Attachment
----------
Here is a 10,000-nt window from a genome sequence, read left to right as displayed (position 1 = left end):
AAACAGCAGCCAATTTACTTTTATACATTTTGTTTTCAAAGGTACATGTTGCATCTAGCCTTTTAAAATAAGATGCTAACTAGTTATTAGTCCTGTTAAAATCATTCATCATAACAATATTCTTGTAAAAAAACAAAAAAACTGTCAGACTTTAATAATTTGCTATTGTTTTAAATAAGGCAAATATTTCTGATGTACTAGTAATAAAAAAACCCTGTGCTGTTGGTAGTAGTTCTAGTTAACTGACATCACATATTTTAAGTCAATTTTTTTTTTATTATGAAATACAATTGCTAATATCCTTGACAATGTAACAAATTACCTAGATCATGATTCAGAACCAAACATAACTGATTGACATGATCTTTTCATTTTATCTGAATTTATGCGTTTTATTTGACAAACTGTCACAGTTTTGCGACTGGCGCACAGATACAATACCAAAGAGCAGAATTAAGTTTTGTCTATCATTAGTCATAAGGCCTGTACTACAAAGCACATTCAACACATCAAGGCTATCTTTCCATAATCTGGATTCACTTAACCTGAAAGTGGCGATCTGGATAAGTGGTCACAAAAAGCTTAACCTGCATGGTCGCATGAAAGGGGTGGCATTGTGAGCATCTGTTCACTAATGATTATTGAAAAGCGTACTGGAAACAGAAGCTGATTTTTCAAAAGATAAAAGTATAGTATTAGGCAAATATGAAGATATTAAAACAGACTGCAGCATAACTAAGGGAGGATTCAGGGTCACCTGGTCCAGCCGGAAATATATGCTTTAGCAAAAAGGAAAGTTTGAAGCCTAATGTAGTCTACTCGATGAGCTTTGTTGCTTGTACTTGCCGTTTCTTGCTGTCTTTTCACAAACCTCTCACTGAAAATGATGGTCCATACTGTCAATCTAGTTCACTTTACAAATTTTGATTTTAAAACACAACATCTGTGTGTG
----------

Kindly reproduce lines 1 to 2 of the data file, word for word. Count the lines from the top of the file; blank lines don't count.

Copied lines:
Here is a 10,000-nt window from a genome sequence, read left to right as displayed (position 1 = left end):
AAACAGCAGCCAATTTACTTTTATACATTTTGTTTTCAAAGGTACATGTTGCATCTAGCCTTTTAAAATAAGATGCTAACTAGTTATTAGTCCTGTTAAAATCATTCATCATAACAATATTCTTGTAAAAAAACAAAAAAACTGTCAGACTTTAATAATTTGCTATTGTTTTAAATAAGGCAAATATTTCTGATGTACTAGTAATAAAAAAACCCTGTGCTGTTGGTAGTAGTTCTAGTTAACTGACATCACATATTTTAAGTCAATTTTTTTTTTATTATGAAATACAATTGCTAATATCCTTGACAATGTAACAAATTACCTAGATCATGATTCAGAACCAAACATAACTGATTGACATGATCTTTTCATTTTATCTGAATTTATGCGTTTTATTTGACAAACTGTCACAGTTTTGCGACTGGCGCACAGATACAATACCAAAGAGCAGAATTAAGTTTTGTCTATCATTAGTCATAAGGCCTGTACTACAAAGCACATTCAACACATCAAGGCTATCTTTCCATAATCTGGATTCACTTAACCTGAAAGTGGCGATCTGGATAAGTGGTCACAAAAAGCTTAACCTGCATGGTCGCATGAAAGGGGTGGCATTGTGAGCATCTGTTCACTAATGATTATTGAAAAGCGTACTGGAAACAGAAGCTGATTTTTCAAAAGATAAAAGTATAGTATTAGGCAAATATGAAGATATTAAAACAGACTGCAGCATAACTAAGGGAGGATTCAGGGTCACCTGGTCCAGCCGGAAATATATGCTTTAGCAAAAAGGAAAGTTTGAAGCCTAATGTAGTCTACTCGATGAGCTTTGTTGCTTGTACTTGCCGTTTCTTGCTGTCTTTTCACAAACCTCTCACTGAAAATGATGGTCCATACTGTCAATCTAGTTCACTTTACAAATTTTGATTTTAAAACACAACATCTGTGTGTG